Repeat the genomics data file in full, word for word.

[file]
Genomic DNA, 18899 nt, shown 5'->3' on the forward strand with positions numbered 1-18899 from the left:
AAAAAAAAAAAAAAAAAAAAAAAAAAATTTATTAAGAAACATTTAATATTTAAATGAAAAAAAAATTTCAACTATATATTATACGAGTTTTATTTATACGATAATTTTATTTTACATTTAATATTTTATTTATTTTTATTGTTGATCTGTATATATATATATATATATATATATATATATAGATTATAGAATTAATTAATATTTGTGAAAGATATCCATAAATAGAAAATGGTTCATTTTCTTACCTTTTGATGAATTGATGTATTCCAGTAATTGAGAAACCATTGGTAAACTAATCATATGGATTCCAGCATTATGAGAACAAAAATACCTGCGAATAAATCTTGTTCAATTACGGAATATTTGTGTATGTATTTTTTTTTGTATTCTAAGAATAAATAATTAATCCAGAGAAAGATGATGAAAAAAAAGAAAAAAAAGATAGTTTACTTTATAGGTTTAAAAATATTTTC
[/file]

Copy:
Genomic DNA, 18899 nt, shown 5'->3' on the forward strand with positions numbered 1-18899 from the left:
AAAAAAAAAAAAAAAAAAAAAAAAAAATTTATTAAGAAACATTTAATATTTAAATGAAAAAAAAATTTCAACTATATATTATACGAGTTTTATTTATACGATAATTTTATTTTACATTTAATATTTTATTTATTTTTATTGTTGATCTGTATATATATATATATATATATATATATATATAGATTATAGAATTAATTAATATTTGTGAAAGATATCCATAAATAGAAAATGGTTCATTTTCTTACCTTTTGATGAATTGATGTATTCCAGTAATTGAGAAACCATTGGTAAACTAATCATATGGATTCCAGCATTATGAGAACAAAAATACCTGCGAATAAATCTTGTTCAATTACGGAATATTTGTGTATGTATTTTTTTTTGTATTCTAAGAATAAATAATTAATCCAGAGAAAGATGATGAAAAAAAAGAAAAAAAAGATAGTTTACTTTATAGGTTTAAAAATATTTTC